A global exploration of internet memes as agents of pop culture, politics, protest, and propaganda on- and offline, and how they will save or destroy us all
Product Code: 6872
ISBN: 9780807056585
Format: Hardback
Publisher: Beacon Press
Published Date: 01/05/2019
Pages: 240
Availability:In stock
Price: $24.95

Memes are the street art of the social web. Using social media–driven movements as her guide, technologist and digital media scholar An Xiao Mina unpacks the mechanics of memes and how they operate to reinforce, amplify, and shape today’s politics. She finds that the “silly” stuff of meme culture—the photo remixes, the selfies, the YouTube songs, and the pun-tastic hashtags—are fundamentally intertwined with how we find and affirm one another, direct attention to human rights and social justice issues, build narratives, and make culture. Mina finds parallels, for example, between a photo of Black Lives Matter protestors in Ferguson, Missouri, raising their hands in a gesture of resistance and one from eight thousand miles away, in Hong Kong, of Umbrella Movement activists raising yellow umbrellas as they fight for voting rights. She shows how a viral video of then presidential nominee Donald Trump laid the groundwork for pink pussyhats, a meme come to life as the widely recognized symbol for the international Women’s March.

Crucially, Mina reveals how, in parts of the world where public dissent is downright dangerous, memes can belie contentious political opinions that would incur drastic consequences if expressed outright. Activists in China evade censorship by critiquing their government with grass mud horse pictures online. Meanwhile, governments and hate groups are also beginning to utilize memes to spread propaganda, xenophobia, and misinformation. Botnets and state-sponsored agents spread them to confuse and distract internet communities. On the long, winding road from innocuous cat photos, internet memes have become a central practice for political contention and civic engagement.

Memes to Movements unveils the transformative power of memes, for better and for worse. At a time when our movements are growing more complex and open-ended—when governments are learning to wield the internet as effectively as protestors—Mina brings a fresh and sharply innovative take to the media discourse.

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Hands Up, Umbrellas Up

The Revolution of the Cat

All About the Feels

2.1: Hoist High the Profile Picture
2.2: Behold, the Llamas

Ahem, Attention Please
3.1: From Spain to Uganda and Back Again
3.2: Enter the Pandaman
3.3: The Hoodie That Sparked a Movement

Narrating Our Way to Power
4.1: Attention to Narrative
4.2: Stories and Histories
4.3: Symbols of Iteration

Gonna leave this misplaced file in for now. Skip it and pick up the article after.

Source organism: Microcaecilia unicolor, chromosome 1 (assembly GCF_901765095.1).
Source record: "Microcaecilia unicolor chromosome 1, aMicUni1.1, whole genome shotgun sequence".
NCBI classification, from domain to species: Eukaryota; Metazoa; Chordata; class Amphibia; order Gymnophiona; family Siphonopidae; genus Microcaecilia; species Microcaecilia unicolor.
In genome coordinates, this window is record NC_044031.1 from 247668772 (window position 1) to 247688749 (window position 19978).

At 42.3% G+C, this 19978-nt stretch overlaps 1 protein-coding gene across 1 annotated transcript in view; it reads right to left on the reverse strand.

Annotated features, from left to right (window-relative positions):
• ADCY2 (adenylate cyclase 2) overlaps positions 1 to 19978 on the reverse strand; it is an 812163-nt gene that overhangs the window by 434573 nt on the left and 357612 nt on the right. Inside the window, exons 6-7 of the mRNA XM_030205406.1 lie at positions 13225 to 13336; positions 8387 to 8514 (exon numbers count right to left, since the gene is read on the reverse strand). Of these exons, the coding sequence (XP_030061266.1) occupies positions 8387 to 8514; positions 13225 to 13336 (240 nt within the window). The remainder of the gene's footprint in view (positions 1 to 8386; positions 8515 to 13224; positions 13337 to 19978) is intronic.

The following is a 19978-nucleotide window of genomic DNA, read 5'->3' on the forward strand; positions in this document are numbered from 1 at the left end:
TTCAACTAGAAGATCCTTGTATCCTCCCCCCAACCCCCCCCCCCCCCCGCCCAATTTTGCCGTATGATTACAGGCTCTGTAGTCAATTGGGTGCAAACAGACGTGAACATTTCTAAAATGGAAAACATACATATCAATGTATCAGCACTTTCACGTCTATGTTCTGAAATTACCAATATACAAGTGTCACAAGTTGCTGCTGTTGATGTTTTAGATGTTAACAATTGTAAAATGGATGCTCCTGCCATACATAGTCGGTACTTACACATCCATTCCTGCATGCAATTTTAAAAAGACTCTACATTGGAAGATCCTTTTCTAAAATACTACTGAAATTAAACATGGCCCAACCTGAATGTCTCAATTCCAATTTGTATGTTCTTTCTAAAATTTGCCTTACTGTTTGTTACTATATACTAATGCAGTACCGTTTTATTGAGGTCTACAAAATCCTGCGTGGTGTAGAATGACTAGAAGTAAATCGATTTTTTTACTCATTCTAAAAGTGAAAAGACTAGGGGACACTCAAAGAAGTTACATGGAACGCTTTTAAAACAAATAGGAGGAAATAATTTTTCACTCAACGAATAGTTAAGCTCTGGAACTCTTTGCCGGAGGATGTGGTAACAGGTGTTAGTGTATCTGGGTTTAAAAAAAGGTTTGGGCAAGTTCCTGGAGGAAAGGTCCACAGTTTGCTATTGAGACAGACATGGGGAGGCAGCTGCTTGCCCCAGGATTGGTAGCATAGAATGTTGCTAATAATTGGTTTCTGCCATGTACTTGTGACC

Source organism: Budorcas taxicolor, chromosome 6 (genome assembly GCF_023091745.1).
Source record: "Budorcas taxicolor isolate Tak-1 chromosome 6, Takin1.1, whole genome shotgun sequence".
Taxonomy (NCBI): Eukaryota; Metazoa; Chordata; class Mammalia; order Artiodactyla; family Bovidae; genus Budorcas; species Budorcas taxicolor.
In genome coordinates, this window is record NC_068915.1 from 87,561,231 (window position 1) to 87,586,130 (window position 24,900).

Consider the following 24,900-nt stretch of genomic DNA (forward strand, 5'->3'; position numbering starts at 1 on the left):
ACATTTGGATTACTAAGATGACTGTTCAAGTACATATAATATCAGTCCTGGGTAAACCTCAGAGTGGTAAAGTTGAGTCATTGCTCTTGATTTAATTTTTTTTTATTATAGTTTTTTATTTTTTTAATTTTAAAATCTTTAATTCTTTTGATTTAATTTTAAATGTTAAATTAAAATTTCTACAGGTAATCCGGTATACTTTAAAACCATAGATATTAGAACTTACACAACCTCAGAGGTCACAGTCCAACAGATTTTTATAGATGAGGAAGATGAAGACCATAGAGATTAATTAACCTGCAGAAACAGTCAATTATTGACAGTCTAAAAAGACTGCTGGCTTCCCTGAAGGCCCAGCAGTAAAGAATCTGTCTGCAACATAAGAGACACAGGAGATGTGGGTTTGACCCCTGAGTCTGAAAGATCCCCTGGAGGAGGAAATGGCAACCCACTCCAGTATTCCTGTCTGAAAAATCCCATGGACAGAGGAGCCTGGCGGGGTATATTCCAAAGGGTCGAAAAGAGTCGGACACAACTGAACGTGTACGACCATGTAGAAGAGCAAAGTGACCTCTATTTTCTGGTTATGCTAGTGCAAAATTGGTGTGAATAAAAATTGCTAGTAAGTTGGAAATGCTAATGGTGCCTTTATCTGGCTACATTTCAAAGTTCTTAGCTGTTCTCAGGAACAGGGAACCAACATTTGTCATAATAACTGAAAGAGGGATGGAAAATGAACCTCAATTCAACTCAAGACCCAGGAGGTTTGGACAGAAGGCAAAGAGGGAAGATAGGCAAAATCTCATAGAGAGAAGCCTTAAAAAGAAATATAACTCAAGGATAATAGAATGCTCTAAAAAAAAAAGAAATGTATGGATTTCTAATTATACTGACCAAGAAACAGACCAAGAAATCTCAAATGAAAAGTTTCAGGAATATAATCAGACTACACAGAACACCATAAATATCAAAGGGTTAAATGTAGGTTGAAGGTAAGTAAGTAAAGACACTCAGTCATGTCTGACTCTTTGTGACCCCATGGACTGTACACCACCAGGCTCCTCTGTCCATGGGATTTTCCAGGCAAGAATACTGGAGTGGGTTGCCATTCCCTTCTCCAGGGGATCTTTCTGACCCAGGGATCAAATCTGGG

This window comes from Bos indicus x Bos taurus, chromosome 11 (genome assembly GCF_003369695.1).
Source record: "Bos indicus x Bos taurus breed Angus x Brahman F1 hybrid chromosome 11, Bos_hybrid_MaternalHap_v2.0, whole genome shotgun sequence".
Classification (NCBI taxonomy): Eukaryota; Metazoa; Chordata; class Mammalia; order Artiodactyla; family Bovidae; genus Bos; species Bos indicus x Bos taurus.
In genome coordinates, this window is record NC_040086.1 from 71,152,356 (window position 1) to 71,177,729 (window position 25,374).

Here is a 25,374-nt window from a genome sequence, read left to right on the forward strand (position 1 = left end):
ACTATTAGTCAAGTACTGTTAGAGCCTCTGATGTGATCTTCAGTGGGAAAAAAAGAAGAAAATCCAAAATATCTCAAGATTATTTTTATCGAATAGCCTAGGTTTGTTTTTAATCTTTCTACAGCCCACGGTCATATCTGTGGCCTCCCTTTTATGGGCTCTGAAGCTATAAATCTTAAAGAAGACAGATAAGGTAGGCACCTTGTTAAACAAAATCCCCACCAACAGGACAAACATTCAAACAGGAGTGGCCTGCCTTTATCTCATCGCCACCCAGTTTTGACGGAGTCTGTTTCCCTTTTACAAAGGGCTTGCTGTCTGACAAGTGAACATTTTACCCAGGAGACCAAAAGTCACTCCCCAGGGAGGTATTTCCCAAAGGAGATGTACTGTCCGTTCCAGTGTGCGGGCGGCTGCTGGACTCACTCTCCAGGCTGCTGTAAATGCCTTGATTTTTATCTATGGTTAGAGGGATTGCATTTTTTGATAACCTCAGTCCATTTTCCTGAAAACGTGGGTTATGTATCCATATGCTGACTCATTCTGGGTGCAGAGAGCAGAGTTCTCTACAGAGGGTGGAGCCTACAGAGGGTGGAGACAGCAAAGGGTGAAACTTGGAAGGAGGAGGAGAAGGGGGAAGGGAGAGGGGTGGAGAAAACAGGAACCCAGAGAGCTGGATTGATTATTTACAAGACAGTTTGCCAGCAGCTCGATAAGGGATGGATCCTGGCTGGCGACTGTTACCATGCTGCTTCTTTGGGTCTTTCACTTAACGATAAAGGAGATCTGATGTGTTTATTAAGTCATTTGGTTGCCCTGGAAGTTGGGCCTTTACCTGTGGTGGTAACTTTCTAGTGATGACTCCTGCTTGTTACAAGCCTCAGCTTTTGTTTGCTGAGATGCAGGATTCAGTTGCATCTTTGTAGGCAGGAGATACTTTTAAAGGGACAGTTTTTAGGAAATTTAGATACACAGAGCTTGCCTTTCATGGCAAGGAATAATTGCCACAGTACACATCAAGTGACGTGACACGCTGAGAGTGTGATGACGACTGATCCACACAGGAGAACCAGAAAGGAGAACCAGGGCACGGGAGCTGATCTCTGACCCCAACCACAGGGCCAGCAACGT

Chaos Magic
5.1: The Meme Election
5.2: Bodies and Minds
5.3: Fake, Fake, Fake, Fake

A Contest of Memes
6.1: Where the Wind Blows
6.2: The State of Affairs
6.3: Power Play

7.1: The Rise of the Goat
7.2: Signs and Seeds


“[An] incisive and illuminating study.” —Kirkus Reviews, Starred Review

“This is a thoughtful and engaging look at the complex role and power of memes in global politics and social movements and a worthy addition to media and internet studies collections.” —Booklist

Memes to Movements is essential reading. An Xiao Mina is one of the best people writing about memes today and unpacks with great urgency, understanding, empathy, and wisdom all the reasons why memes matter, how integral they are to the ways we communicate, and how they shape and change society. Memes are the essential unit of cultural exchange, and An’s work demonstrates why we should be taking them seriously.” —Jonny Sun, author and illustrator of everyone’s a aliebn when ur a aliebn too

“Weaving together global cases of meme culture, activism, and misinformation, An Xiao Mina brilliantly reveals how internet culture, social movements, and political agendas are intimately entwined. Memes to Movements is essential for anyone invested in activism or geopolitics. By analyzing the evolution of digital social and political activity, this book offers a critical intervention at a moment when the public is anxious about technology and political life.” —danah boyd, author of It’s Complicated: The Social Lives of Networked Teens

“A visionary and sweeping history of the internet phenomenon, Memes to Movements is a must-read for anyone concerned about how our wildly complex society can evolve with the tools technology has given us—for better or for worse. It is an all too timely book that shows how urgently we need to understand the impact of the algorithms, codes, and hidden structures that have become tools of both liberation and oppression. Whatever your thoughts about our digitized world, this brilliant and original book will challenge them to evolve.” —Paul D. Miller, aka Dj Spooky, author of Rhythm Science

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